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Informing policy in the Caribbean

Planting mangroves near Kingston, Jamaica
This case study is part of a set of case studies commissioned by the IPCC WGI TSU (Intergovernmental Panel on Climate Change, Working Group I Technical Support Unit) and collected by Climate Outreach.

Prof. Michael Taylor shares how his interactive and locally-oriented activities have helped decision-makers understand what implications climate science has for local policy.

Jayaka Campbell / Prof. Michael Taylor, University of the West Indies - Author for Special Report: Global Warming of 1.5oC, 2018

Prof. Michael Taylor, University of the West Indies – Author for Special Report: Global Warming of 1.5oC, 2018, @UWImona 

“In the small island context, governments turn to the regional scientists to interpret the IPCC reports and what the significance is for them. My research team and I host two-day climate SMART workshops with technocrats from different small islands. The most recent one in The Bahamas included participants from The Bahamas, Barbados, Belize, Cayman Islands, Haiti, Jamaica and the Turks and Caicos Islands. The workshops cover the basics of climate science through to how the science may influence their decision making. 

A variety of engagement methods are used including presentation slides, interactive games and role play – they all help to contextualise the science so that participants can relate to it. We’ve found that using local science depicting historical change, future projections and impacts help participants to engage with the subject, and are also helpful for illustrating the key points from the IPCC reports in a meaningful way. Creating simple buzzwords and phrases such as “Climate and U: Unfamiliar, Unprecedented, Urgent” helps participants to understand and hold on to principles.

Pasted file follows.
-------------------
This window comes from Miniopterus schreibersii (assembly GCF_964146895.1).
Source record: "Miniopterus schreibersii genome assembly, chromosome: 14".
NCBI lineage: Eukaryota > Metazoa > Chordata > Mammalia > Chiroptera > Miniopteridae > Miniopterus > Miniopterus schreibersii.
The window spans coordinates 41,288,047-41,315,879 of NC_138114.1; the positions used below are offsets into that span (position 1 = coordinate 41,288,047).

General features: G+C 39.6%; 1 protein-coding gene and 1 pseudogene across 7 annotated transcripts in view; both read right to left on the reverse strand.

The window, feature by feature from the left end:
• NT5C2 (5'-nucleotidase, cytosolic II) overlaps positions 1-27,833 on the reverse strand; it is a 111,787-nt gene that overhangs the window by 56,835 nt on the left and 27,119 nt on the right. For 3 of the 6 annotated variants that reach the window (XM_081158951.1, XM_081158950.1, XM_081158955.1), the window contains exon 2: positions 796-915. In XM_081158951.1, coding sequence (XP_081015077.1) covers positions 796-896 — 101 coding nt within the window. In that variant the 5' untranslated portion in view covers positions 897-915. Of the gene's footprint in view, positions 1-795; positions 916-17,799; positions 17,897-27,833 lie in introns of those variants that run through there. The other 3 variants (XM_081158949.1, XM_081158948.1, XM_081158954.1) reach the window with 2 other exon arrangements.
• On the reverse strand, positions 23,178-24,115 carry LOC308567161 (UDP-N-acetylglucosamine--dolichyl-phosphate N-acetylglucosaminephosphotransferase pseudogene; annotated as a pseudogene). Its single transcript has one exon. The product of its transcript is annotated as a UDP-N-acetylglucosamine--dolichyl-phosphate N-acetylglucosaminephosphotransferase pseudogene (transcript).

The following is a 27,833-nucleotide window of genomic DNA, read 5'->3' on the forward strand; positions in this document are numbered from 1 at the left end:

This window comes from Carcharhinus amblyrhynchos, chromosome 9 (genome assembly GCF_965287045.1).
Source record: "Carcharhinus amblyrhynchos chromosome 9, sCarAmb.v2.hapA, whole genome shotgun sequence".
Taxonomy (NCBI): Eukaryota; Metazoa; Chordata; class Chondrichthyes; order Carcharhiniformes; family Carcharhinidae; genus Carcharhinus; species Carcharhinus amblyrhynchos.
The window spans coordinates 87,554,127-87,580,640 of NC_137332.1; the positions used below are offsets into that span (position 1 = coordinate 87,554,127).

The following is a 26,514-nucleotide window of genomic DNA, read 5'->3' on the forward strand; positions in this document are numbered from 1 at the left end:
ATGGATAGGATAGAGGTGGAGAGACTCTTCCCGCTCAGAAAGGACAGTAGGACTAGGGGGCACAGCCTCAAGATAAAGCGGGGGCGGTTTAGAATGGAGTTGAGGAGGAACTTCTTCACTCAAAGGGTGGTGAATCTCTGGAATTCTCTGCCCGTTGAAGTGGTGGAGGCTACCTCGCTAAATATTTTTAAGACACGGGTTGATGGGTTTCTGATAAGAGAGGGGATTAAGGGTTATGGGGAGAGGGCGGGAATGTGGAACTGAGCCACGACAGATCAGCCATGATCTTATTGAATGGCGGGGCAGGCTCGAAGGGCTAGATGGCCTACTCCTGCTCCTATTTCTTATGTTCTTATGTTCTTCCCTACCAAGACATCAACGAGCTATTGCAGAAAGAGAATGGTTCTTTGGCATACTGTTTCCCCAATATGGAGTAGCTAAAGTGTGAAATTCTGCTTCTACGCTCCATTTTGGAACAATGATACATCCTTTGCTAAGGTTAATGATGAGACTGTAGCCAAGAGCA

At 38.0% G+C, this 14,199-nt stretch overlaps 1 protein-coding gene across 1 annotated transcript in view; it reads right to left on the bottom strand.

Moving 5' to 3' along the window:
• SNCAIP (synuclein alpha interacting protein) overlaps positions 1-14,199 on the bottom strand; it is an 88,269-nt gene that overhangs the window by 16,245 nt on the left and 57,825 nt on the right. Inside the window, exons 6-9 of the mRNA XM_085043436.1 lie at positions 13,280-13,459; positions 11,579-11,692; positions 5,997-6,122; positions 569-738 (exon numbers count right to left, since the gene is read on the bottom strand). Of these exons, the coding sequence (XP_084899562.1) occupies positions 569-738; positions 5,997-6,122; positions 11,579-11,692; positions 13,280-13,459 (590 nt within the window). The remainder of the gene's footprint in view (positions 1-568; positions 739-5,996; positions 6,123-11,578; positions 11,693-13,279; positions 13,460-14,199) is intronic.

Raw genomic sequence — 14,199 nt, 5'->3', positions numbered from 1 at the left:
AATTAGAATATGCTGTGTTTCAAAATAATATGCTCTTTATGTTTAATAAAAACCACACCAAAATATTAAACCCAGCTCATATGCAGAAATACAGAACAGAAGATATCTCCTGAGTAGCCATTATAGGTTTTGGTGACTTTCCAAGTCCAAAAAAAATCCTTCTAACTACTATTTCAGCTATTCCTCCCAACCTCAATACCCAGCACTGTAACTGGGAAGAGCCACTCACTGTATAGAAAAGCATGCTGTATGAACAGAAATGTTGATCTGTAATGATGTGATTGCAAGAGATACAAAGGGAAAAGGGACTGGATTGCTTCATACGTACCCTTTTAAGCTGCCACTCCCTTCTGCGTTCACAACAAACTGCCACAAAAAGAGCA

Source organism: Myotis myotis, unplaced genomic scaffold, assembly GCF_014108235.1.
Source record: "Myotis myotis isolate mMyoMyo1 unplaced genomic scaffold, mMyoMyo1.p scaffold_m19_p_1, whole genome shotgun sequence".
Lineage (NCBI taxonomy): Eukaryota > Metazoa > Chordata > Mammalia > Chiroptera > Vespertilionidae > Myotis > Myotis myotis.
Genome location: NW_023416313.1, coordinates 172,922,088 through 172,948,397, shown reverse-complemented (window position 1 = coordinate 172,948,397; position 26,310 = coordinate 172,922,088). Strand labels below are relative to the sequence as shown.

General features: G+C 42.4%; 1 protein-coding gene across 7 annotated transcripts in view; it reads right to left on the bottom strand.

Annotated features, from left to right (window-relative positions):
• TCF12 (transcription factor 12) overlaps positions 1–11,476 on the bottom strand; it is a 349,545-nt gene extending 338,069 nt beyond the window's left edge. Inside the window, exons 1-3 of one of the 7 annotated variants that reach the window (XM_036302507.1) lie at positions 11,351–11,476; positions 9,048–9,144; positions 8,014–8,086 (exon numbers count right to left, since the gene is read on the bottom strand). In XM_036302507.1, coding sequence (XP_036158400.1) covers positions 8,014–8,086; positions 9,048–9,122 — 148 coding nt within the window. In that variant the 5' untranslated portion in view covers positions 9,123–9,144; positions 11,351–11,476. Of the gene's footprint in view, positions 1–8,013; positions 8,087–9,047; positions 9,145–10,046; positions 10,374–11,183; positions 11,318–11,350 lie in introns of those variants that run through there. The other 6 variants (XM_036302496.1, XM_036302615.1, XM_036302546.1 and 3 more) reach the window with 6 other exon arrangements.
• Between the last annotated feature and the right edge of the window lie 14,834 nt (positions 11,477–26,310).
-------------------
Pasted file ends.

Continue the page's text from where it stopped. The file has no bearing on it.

It is always enlightening to hear sector workers’ challenges with using climate science and information, and even more rewarding to see, when through the guided exercises and the role play, they come to realise how it is relevant and useful for them. 

Photo credit: Jayaka Campbell

My top tip is to decide on the three points you want the audience to leave with before you start, and then use this to frame your entire presentation.”

This case study is a great example of putting the following principles for effective public engagement into practice.

  • Principle 3: Connect with what matters to your audience (see Handbook page 11)
  • Principle 5: Lead with what you know (see Handbook page 17)
Six principles for effective public engagement
Six principles for effective public engagement

Find out more about the six principles in our Communications Handbook for IPCC scientists and accompanying webinar. 

If you would like to contribute a case study of your public engagement experiences as an IPCC author, we would love to hear from you. Please share your stories with the WGI Technical Support Unit directly.


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